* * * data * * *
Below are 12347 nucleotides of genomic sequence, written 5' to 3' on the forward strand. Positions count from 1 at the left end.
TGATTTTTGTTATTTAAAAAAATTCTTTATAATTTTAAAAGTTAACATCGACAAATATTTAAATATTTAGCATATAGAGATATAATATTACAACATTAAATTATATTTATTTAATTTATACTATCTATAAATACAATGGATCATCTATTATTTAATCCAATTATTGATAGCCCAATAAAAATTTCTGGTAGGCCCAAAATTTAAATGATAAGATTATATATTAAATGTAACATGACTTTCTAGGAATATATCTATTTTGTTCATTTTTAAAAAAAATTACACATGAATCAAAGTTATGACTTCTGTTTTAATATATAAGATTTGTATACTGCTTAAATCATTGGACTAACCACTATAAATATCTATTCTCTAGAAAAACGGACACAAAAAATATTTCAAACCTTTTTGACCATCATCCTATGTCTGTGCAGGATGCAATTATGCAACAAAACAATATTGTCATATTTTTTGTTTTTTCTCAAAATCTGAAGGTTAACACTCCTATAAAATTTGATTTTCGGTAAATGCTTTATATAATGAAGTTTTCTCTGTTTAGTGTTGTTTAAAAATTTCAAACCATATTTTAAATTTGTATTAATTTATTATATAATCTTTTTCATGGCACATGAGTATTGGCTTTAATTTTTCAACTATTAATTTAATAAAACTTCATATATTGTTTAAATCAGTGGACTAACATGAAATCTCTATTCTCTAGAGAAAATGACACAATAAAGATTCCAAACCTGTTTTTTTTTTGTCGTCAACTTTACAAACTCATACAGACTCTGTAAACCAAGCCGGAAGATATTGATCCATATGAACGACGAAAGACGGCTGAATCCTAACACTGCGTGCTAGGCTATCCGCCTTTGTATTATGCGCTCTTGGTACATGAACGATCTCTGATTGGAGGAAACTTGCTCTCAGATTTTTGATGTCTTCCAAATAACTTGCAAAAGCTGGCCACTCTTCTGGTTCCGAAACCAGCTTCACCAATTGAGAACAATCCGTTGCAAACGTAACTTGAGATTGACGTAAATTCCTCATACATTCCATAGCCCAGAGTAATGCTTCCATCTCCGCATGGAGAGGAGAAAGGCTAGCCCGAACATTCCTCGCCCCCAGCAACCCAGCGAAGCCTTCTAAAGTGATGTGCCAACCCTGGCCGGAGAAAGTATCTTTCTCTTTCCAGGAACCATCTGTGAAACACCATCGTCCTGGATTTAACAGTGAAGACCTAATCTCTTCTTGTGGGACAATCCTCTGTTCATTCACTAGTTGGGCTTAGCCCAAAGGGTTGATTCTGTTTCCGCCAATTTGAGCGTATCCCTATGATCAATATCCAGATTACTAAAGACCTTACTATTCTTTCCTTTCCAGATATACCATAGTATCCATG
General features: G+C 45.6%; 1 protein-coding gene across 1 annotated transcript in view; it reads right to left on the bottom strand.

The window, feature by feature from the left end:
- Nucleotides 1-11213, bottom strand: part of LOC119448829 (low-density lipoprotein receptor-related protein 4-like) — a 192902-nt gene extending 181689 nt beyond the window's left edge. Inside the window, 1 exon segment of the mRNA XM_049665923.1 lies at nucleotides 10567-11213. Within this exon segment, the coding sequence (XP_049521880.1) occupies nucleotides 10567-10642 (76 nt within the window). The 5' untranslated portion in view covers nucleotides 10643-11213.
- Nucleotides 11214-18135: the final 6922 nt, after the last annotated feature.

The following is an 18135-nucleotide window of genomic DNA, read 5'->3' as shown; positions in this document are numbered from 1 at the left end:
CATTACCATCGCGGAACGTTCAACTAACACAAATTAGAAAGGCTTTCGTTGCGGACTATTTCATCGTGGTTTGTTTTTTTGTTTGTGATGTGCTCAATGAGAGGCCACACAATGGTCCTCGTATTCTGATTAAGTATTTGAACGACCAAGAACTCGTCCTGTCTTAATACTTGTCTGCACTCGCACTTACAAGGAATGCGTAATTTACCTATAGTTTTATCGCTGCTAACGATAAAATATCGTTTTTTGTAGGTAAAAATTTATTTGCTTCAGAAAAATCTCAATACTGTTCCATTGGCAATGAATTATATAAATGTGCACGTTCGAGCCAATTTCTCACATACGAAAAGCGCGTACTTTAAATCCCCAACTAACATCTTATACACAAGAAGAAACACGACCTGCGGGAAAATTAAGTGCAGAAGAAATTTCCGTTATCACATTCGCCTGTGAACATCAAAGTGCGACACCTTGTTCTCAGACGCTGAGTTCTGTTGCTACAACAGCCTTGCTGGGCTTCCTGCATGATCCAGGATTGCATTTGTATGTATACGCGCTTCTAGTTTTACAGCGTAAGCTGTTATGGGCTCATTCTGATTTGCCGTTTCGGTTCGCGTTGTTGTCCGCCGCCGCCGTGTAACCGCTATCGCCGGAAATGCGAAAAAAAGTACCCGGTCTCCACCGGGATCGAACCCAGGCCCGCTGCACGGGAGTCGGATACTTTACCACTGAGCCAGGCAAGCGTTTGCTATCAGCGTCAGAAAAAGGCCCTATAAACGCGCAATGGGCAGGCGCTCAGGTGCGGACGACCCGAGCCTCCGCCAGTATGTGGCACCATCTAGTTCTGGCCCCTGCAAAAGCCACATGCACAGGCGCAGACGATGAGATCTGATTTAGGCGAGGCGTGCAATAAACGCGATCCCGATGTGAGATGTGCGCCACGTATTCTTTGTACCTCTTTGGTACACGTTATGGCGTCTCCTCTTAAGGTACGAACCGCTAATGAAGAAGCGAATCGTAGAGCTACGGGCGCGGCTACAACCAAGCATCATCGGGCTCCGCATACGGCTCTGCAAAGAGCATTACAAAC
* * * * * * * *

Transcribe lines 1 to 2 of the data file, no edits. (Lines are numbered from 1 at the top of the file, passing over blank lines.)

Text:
Below are 12347 nucleotides of genomic sequence, written 5' to 3' on the forward strand. Positions count from 1 at the left end.
TGATTTTTGTTATTTAAAAAAATTCTTTATAATTTTAAAAGTTAACATCGACAAATATTTAAATATTTAGCATATAGAGATATAATATTACAACATTAAATTATATTTATTTAATTTATACTATCTATAAATACAATGGATCATCTATTATTTAATCCAATTATTGATAGCCCAATAAAAATTTCTGGTAGGCCCAAAATTTAAATGATAAGATTATATATTAAATGTAACATGACTTTCTAGGAATATATCTATTTTGTTCATTTTTAAAAAAAATTACACATGAATCAAAGTTATGACTTCTGTTTTAATATATAAGATTTGTATACTGCTTAAATCATTGGACTAACCACTATAAATATCTATTCTCTAGAAAAACGGACACAAAAAATATTTCAAACCTTTTTGACCATCATCCTATGTCTGTGCAGGATGCAATTATGCAACAAAACAATATTGTCATATTTTTTGTTTTTTCTCAAAATCTGAAGGTTAACACTCCTATAAAATTTGATTTTCGGTAAATGCTTTATATAATGAAGTTTTCTCTGTTTAGTGTTGTTTAAAAATTTCAAACCATATTTTAAATTTGTATTAATTTATTATATAATCTTTTTCATGGCACATGAGTATTGGCTTTAATTTTTCAACTATTAATTTAATAAAACTTCATATATTGTTTAAATCAGTGGACTAACATGAAATCTCTATTCTCTAGAGAAAATGACACAATAAAGATTCCAAACCTGTTTTTTTTTTGTCGTCAACTTTACAAACTCATACAGACTCTGTAAACCAAGCCGGAAGATATTGATCCATATGAACGACGAAAGACGGCTGAATCCTAACACTGCGTGCTAGGCTATCCGCCTTTGTATTATGCGCTCTTGGTACATGAACGATCTCTGATTGGAGGAAACTTGCTCTCAGATTTTTGATGTCTTCCAAATAACTTGCAAAAGCTGGCCACTCTTCTGGTTCCGAAACCAGCTTCACCAATTGAGAACAATCCGTTGCAAACGTAACTTGAGATTGACGTAAATTCCTCATACATTCCATAGCCCAGAGTAATGCTTCCATCTCCGCATGGAGAGGAGAAAGGCTAGCCCGAACATTCCTCGCCCCCAGCAACCCAGCGAAGCCTTCTAAAGTGATGTGCCAACCCTGGCCGGAGAAAGTATCTTTCTCTTTCCAGGAACCATCTGTGAAACACCATCGTCCTGGATTTAACAGTGAAGACCTAATCTCTTCTTGTGGGACAATCCTCTGTTCATTCACTAGTTGGGCTTAGCCCAAAGGGTTGATTCTGTTTCCGCCAATTTGAGCGTATCCCTATGATCAATATCCAGATTACTAAAGACCTTACTATTCTTTCCTTTCCAGATATACCATAGTATCCATG